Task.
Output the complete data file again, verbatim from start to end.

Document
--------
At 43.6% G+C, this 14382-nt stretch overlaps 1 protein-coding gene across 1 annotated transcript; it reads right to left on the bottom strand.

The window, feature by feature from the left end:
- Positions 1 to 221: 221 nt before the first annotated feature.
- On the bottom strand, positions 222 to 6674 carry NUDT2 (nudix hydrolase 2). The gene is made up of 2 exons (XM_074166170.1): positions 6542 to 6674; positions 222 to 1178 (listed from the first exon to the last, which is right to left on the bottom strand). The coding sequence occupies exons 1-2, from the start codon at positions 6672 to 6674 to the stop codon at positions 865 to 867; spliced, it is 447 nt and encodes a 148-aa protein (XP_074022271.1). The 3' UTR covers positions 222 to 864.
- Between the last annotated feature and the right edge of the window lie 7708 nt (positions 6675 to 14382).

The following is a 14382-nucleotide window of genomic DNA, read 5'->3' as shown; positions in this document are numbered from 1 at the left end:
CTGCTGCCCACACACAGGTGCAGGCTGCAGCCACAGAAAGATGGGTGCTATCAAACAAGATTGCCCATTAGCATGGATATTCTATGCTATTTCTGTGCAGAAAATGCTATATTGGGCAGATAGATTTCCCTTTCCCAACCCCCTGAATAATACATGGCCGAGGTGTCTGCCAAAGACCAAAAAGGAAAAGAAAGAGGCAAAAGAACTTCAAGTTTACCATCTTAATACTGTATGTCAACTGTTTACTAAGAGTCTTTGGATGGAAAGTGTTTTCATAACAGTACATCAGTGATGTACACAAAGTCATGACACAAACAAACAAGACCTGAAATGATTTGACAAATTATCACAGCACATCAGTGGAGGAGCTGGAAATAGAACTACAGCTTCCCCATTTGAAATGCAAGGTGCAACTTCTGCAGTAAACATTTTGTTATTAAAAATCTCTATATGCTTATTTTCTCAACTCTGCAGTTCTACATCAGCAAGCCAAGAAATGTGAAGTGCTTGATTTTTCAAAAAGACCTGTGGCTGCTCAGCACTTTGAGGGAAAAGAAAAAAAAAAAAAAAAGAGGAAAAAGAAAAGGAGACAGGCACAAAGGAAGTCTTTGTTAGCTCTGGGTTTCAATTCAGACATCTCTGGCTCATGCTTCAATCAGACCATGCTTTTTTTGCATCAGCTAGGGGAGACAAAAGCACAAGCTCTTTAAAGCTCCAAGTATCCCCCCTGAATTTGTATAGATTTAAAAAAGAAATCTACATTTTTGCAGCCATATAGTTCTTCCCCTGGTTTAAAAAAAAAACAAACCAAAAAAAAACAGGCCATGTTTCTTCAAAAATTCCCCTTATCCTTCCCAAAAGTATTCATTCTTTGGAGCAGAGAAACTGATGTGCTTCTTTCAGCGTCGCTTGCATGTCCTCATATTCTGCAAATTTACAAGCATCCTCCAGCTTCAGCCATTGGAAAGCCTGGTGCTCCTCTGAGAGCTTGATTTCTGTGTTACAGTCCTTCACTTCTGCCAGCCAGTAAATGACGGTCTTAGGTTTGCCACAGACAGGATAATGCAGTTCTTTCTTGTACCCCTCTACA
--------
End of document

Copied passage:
At 43.6% G+C, this 14382-nt stretch overlaps 1 protein-coding gene across 1 annotated transcript; it reads right to left on the bottom strand.

The window, feature by feature from the left end:
- Positions 1 to 221: 221 nt before the first annotated feature.
- On the bottom strand, positions 222 to 6674 carry NUDT2 (nudix hydrolase 2). The gene is made up of 2 exons (XM_074166170.1): positions 6542 to 6674; positions 222 to 1178 (listed from the first exon to the last, which is right to left on the bottom strand). The coding sequence occupies exons 1-2, from the start codon at positions 6672 to 6674 to the stop codon at positions 865 to 867; spliced, it is 447 nt and encodes a 148-aa protein (XP_074022271.1). The 3' UTR covers positions 222 to 864.
- Between the last annotated feature and the right edge of the window lie 7708 nt (positions 6675 to 14382).

The following is a 14382-nucleotide window of genomic DNA, read 5'->3' as shown; positions in this document are numbered from 1 at the left end:
CTGCTGCCCACACACAGGTGCAGGCTGCAGCCACAGAAAGATGGGTGCTATCAAACAAGATTGCCCATTAGCATGGATATTCTATGCTATTTCTGTGCAGAAAATGCTATATTGGGCAGATAGATTTCCCTTTCCCAACCCCCTGAATAATACATGGCCGAGGTGTCTGCCAAAGACCAAAAAGGAAAAGAAAGAGGCAAAAGAACTTCAAGTTTACCATCTTAATACTGTATGTCAACTGTTTACTAAGAGTCTTTGGATGGAAAGTGTTTTCATAACAGTACATCAGTGATGTACACAAAGTCATGACACAAACAAACAAGACCTGAAATGATTTGACAAATTATCACAGCACATCAGTGGAGGAGCTGGAAATAGAACTACAGCTTCCCCATTTGAAATGCAAGGTGCAACTTCTGCAGTAAACATTTTGTTATTAAAAATCTCTATATGCTTATTTTCTCAACTCTGCAGTTCTACATCAGCAAGCCAAGAAATGTGAAGTGCTTGATTTTTCAAAAAGACCTGTGGCTGCTCAGCACTTTGAGGGAAAAGAAAAAAAAAAAAAAAAGAGGAAAAAGAAAAGGAGACAGGCACAAAGGAAGTCTTTGTTAGCTCTGGGTTTCAATTCAGACATCTCTGGCTCATGCTTCAATCAGACCATGCTTTTTTTGCATCAGCTAGGGGAGACAAAAGCACAAGCTCTTTAAAGCTCCAAGTATCCCCCCTGAATTTGTATAGATTTAAAAAAGAAATCTACATTTTTGCAGCCATATAGTTCTTCCCCTGGTTTAAAAAAAAAACAAACCAAAAAAAAACAGGCCATGTTTCTTCAAAAATTCCCCTTATCCTTCCCAAAAGTATTCATTCTTTGGAGCAGAGAAACTGATGTGCTTCTTTCAGCGTCGCTTGCATGTCCTCATATTCTGCAAATTTACAAGCATCCTCCAGCTTCAGCCATTGGAAAGCCTGGTGCTCCTCTGAGAGCTTGATTTCTGTGTTACAGTCCTTCACTTCTGCCAGCCAGTAAATGACGGTCTTAGGTTTGCCACAGACAGGATAATGCAGTTCTTTCTTGTACCCCTCTACA